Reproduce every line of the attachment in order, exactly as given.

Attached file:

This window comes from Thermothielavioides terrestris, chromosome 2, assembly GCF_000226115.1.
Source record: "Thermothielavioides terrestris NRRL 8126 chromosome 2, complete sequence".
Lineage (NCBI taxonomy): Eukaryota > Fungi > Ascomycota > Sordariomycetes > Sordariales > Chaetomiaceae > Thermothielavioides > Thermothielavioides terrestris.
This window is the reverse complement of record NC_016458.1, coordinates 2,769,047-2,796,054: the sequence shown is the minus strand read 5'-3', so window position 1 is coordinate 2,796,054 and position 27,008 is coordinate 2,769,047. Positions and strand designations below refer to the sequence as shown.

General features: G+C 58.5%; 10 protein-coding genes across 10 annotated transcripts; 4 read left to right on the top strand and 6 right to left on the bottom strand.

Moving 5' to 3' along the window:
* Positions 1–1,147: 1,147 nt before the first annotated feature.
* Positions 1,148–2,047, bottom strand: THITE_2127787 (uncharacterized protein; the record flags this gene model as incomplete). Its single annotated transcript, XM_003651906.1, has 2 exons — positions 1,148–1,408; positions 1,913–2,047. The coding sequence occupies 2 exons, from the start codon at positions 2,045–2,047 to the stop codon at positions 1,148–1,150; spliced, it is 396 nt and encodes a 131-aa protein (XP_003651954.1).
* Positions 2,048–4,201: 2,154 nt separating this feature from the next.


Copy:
This window comes from Thermothielavioides terrestris, chromosome 2, assembly GCF_000226115.1.
Source record: "Thermothielavioides terrestris NRRL 8126 chromosome 2, complete sequence".
Lineage (NCBI taxonomy): Eukaryota > Fungi > Ascomycota > Sordariomycetes > Sordariales > Chaetomiaceae > Thermothielavioides > Thermothielavioides terrestris.
This window is the reverse complement of record NC_016458.1, coordinates 2,769,047-2,796,054: the sequence shown is the minus strand read 5'-3', so window position 1 is coordinate 2,796,054 and position 27,008 is coordinate 2,769,047. Positions and strand designations below refer to the sequence as shown.

General features: G+C 58.5%; 10 protein-coding genes across 10 annotated transcripts; 4 read left to right on the top strand and 6 right to left on the bottom strand.

Moving 5' to 3' along the window:
* Positions 1–1,147: 1,147 nt before the first annotated feature.
* Positions 1,148–2,047, bottom strand: THITE_2127787 (uncharacterized protein; the record flags this gene model as incomplete). Its single annotated transcript, XM_003651906.1, has 2 exons — positions 1,148–1,408; positions 1,913–2,047. The coding sequence occupies 2 exons, from the start codon at positions 2,045–2,047 to the stop codon at positions 1,148–1,150; spliced, it is 396 nt and encodes a 131-aa protein (XP_003651954.1).
* Positions 2,048–4,201: 2,154 nt separating this feature from the next.